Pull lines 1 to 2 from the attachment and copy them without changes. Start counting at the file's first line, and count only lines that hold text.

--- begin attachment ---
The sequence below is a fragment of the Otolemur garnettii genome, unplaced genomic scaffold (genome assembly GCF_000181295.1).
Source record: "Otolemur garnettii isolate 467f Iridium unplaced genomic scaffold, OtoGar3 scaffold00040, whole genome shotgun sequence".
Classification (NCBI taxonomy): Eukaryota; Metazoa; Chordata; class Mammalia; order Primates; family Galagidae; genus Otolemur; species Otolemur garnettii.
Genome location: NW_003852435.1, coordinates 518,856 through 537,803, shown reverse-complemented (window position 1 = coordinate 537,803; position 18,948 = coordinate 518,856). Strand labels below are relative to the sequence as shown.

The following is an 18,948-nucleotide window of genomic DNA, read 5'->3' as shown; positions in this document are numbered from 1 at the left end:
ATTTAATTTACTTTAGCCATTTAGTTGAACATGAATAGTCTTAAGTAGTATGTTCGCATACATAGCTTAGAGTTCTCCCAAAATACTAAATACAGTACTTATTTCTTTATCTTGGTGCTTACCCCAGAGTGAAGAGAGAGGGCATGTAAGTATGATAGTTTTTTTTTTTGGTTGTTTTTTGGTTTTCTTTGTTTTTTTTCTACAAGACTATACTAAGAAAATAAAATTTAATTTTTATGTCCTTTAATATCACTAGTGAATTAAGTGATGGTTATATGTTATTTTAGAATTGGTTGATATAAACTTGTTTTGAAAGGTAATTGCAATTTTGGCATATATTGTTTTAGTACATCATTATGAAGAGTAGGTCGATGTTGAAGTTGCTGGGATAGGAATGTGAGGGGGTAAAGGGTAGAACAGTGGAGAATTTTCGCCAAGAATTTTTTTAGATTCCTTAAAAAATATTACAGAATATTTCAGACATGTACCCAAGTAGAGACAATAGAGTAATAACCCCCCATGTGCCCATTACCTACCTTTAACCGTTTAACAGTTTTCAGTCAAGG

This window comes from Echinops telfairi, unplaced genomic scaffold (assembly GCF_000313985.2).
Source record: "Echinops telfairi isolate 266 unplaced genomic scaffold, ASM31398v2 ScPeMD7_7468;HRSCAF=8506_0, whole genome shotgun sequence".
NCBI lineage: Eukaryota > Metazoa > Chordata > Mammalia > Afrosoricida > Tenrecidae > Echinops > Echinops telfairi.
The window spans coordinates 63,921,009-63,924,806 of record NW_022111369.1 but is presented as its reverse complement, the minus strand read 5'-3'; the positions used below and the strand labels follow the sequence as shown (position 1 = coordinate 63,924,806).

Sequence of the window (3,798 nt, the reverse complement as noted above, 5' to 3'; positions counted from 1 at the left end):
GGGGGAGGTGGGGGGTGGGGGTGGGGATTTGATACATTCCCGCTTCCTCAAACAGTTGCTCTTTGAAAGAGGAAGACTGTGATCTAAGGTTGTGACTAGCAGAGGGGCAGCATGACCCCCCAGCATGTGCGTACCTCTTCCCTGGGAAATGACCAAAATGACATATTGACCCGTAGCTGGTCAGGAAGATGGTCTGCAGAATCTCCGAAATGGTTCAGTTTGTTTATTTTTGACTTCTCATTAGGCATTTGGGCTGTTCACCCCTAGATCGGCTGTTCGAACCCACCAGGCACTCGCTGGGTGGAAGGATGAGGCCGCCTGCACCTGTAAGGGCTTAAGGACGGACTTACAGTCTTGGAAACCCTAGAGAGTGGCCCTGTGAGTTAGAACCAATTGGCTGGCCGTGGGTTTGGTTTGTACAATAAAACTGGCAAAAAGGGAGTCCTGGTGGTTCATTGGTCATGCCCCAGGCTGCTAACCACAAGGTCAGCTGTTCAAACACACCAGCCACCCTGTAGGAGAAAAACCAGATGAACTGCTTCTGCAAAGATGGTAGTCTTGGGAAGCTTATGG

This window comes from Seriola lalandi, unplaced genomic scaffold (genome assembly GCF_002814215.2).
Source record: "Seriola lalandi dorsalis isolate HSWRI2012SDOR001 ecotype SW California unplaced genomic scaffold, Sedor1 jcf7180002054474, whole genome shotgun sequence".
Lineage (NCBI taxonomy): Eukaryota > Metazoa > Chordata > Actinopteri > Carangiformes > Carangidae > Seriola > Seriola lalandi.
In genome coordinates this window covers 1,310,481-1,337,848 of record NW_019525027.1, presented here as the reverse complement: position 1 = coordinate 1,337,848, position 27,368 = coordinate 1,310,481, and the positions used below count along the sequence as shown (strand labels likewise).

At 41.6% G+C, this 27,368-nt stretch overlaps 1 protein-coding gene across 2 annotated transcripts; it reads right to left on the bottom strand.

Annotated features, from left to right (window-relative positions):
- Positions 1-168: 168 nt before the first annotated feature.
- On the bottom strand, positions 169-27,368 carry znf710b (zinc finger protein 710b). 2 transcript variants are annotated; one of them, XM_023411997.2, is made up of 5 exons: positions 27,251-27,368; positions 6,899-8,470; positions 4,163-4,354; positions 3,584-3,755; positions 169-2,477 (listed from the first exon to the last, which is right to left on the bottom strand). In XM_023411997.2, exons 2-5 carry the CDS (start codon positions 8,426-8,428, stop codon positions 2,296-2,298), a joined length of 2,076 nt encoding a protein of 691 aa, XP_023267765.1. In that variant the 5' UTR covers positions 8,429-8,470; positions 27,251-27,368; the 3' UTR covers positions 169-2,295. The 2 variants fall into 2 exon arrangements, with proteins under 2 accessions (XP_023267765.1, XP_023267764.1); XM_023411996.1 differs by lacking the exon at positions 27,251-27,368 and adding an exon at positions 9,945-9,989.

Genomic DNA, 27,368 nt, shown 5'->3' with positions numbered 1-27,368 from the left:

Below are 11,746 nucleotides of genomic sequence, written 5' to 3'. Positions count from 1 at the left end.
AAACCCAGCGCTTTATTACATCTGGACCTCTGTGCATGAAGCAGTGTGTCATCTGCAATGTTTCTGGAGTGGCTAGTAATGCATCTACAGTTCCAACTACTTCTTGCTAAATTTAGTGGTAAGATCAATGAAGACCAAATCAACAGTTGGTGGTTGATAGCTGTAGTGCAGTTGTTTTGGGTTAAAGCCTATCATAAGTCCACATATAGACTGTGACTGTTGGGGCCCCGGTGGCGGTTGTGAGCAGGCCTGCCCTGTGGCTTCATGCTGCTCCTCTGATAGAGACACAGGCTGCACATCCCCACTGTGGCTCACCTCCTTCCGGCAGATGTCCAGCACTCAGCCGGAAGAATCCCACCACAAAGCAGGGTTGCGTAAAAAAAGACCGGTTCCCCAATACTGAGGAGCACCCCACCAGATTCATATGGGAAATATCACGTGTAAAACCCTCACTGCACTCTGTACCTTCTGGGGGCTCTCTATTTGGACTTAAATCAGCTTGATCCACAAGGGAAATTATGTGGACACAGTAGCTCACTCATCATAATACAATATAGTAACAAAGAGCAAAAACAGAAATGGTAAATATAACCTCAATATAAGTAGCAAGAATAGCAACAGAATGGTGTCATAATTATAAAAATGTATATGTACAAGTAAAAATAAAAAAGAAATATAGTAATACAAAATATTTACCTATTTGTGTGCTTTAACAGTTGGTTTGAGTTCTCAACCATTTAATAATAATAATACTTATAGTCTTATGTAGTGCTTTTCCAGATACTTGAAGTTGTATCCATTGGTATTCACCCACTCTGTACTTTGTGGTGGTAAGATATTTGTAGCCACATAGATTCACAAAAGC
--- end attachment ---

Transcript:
The sequence below is a fragment of the Otolemur garnettii genome, unplaced genomic scaffold (genome assembly GCF_000181295.1).
Source record: "Otolemur garnettii isolate 467f Iridium unplaced genomic scaffold, OtoGar3 scaffold00040, whole genome shotgun sequence".